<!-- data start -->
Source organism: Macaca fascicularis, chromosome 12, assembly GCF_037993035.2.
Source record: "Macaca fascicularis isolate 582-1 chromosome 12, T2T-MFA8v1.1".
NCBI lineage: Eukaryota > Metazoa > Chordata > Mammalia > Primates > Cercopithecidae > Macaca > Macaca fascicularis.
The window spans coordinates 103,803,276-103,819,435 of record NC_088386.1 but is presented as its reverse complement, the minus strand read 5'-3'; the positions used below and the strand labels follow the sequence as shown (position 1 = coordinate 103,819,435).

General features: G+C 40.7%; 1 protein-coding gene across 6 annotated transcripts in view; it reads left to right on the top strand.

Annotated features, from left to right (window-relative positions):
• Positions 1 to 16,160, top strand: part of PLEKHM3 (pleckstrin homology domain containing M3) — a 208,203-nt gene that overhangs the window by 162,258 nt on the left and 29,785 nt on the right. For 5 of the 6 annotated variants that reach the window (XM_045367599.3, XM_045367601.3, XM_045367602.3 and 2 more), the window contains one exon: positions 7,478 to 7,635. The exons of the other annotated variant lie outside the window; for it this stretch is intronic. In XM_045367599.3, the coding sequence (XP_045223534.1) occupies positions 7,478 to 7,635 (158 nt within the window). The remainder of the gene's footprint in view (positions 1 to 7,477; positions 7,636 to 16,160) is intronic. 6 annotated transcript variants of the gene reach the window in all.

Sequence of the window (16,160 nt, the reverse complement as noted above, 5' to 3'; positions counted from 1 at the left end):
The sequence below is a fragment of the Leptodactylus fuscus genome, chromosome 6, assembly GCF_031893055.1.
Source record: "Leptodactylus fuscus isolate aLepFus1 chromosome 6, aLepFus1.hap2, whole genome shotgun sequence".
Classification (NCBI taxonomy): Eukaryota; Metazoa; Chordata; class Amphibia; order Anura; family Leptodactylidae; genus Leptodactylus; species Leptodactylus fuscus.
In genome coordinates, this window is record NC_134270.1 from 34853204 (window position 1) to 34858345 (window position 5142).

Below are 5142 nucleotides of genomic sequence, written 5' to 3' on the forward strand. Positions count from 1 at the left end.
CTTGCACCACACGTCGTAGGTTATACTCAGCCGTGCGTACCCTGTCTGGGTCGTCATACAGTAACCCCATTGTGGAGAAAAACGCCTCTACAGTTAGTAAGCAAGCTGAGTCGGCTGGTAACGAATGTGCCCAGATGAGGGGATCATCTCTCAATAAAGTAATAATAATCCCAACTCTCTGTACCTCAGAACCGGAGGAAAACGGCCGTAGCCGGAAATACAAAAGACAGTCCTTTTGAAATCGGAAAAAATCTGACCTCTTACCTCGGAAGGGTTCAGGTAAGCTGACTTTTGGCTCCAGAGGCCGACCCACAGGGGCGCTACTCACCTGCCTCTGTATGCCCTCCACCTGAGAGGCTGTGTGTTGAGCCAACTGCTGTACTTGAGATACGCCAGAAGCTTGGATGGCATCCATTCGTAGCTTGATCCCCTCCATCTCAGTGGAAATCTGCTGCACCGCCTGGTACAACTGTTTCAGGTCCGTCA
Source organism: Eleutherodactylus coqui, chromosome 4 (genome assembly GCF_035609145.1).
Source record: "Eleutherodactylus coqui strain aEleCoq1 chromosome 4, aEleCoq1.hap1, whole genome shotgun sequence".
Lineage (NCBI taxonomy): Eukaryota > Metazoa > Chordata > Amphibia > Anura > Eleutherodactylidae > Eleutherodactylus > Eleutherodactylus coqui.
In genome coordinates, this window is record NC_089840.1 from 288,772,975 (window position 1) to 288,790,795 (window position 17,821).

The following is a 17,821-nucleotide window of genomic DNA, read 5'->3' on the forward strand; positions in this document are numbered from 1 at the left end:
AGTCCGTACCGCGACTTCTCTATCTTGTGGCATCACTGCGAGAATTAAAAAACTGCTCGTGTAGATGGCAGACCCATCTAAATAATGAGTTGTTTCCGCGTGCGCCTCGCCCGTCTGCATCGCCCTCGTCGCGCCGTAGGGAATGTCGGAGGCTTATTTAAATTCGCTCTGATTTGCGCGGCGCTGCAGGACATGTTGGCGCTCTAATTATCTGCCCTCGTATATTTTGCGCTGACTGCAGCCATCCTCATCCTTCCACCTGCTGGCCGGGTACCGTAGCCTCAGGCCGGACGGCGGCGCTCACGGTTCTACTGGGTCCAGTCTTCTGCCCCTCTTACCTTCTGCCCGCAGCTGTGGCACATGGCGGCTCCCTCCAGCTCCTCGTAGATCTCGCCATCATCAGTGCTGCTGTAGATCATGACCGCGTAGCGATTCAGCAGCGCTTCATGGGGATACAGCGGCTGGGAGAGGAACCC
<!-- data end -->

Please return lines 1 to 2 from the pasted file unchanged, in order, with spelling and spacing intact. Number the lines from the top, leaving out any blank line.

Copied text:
Source organism: Macaca fascicularis, chromosome 12, assembly GCF_037993035.2.
Source record: "Macaca fascicularis isolate 582-1 chromosome 12, T2T-MFA8v1.1".